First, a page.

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Apple to unleash first builds of Snow Leopard since WWDC - Page 2

post #41 of 43
Quote:
Originally Posted by Bregalad View Post

If you show your buyers that their products will be rendered obsolete in a time frame that is shorter than customer expectations then you alienate then.

Logically, that's how it should happen but with Apple it seems to be different. They have switched from OS9 to OS X in 2000 and from PPC to Intel in 2005. These were huge changes - in 5 years, OS 9 apps were made largely obsolete. To switch to Intel-only in 2009 would only mean obsoleting 4 year old hardware and it's not really obsoleting it as it can still be used for the job it was used for the previous years. It's well outside of warranty anyway.

Quote:
Originally Posted by Bregalad View Post

I'm still on PPC mostly because I'm struggling to pay the bills every month. In addition my G5 tower is still fast enough for everything I do and has plenty of RAM and storage capacity so I really don't need anything new. I'm now thinking my jump to Intel will take place when 10.6.1 is released.

That's what I think a lot of people will do, which is why I think them discontinuing PPC is one of the best things they can do for profit. It will force people who don't want to be left behind to let go of older hardware. When you spread the cost of a new computer over the course of a 4 yearly upgrade, even an entry level Mac Pro will cost about the same as your phone bills over that period of time so it's a fairly inexpensive item.

Quote:
Originally Posted by minderbinder

So is there anything more official about whether PPC support will be dropped in 10.6?

I still haven't seen anything beyond speculation, has apple actually said anything either way?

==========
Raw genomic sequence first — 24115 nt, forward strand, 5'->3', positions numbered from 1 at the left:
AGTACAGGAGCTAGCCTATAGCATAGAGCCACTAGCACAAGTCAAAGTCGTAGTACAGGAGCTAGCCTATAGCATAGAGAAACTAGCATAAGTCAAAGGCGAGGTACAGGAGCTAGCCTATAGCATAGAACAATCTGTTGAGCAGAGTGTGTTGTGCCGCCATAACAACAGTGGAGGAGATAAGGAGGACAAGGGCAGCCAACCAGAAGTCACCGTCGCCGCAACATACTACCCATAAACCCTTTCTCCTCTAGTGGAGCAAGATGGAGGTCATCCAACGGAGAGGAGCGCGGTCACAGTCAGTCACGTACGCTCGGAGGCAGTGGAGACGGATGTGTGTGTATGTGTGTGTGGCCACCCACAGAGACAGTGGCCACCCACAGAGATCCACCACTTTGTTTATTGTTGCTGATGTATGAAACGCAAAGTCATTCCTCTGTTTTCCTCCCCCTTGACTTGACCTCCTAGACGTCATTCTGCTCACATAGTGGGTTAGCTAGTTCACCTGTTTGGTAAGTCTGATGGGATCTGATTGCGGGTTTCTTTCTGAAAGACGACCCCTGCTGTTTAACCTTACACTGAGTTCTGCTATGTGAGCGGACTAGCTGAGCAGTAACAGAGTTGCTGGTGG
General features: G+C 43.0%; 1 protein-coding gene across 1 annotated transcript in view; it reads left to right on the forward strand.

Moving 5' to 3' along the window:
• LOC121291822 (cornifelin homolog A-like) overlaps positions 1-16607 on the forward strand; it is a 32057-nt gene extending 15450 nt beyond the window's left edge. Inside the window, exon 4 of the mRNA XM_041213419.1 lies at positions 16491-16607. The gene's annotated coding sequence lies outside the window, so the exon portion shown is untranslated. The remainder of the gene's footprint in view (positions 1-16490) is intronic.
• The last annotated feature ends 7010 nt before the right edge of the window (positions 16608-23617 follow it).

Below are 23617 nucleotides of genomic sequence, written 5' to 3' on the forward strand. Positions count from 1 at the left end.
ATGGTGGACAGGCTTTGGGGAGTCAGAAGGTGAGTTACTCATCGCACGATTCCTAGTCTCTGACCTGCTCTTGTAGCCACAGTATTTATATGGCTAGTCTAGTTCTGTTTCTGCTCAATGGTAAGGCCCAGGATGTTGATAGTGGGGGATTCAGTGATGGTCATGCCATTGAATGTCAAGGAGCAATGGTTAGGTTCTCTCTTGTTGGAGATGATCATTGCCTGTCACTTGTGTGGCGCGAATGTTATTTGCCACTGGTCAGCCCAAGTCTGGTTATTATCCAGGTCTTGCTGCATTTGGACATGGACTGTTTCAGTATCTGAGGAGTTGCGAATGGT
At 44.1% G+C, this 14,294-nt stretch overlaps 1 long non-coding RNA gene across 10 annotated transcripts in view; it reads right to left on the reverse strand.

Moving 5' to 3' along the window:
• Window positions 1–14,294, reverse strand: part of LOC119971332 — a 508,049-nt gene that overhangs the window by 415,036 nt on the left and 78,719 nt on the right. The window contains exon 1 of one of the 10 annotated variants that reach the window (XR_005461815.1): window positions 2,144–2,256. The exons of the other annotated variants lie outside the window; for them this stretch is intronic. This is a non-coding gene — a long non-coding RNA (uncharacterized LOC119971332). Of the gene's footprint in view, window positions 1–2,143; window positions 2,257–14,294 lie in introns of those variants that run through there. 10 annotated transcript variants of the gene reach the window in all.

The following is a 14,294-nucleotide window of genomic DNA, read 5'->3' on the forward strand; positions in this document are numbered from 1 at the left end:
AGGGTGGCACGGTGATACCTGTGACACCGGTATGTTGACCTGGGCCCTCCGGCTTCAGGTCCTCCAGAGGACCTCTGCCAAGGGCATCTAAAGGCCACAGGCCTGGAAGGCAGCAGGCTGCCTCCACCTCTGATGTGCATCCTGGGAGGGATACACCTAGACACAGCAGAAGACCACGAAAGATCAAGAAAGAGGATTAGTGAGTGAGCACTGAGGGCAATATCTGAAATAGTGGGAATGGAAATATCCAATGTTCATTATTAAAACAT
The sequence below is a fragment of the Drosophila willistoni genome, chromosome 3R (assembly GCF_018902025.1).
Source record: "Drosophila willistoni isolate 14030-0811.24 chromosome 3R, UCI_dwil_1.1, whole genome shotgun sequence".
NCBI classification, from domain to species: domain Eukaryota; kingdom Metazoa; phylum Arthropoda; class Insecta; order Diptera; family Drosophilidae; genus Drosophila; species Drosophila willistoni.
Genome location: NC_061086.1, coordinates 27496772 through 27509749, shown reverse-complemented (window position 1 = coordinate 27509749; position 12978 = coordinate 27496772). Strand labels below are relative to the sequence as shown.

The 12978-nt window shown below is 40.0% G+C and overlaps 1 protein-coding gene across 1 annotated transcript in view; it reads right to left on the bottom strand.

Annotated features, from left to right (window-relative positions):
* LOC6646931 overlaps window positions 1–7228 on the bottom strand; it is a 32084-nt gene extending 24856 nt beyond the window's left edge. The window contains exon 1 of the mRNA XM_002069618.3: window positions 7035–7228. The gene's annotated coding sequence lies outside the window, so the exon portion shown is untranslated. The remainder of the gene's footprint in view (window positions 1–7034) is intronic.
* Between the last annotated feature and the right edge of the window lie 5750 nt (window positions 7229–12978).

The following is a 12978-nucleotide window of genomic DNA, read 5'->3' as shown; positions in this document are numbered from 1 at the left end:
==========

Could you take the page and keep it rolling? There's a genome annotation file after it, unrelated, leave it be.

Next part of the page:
Magic 8-ball says: All signs point to yes.

I don't think it's explicitly stated that the final version won't have PPC support but the developer release didn't:

http://www.macnn.com/articles/08/06/...rd.intel.only/

If they intended to continue PPC support, I imagine they would have done so from the beginning. Supporting 32-bit and 64-bit is hard enough without adding 32-bit and 64-bit PPC into the mix. Plus they are focussing on optimization and reducing OS X's footprint. The PPC bloat takes up about 2GB:

http://www.cs.rutgers.edu/~pxk/cs/osx-space.html

If their aim is to lower the footprint, this stuff has to go. It'll be interesting to see what stage Snow Leopard is at in terms of performance and footprint.

Supposedly Apple were maintaining internal PPC builds but who knows. They could separate them into two releases - that isn't quite the same as multiple Windows versions as each release only targets one set of hardware.

Quote:
Originally Posted by PXT

So for those of us waiting to buy new Macbooks this October, will we see the benefits of later upgrading to Snow Leopard on our hardware?

If they do what I hope they will do and finally go with all dedicated graphics chipsets then I would say yes, you should see a benefit. Not necessarily in 3rd party apps at first but core elements like Quicktime and apps depending on Core libraries. Even in the worst case, if you don't benefit from 10.6, you'll at least benefit from SSE4 in the new processors somewhere.
post #42 of 43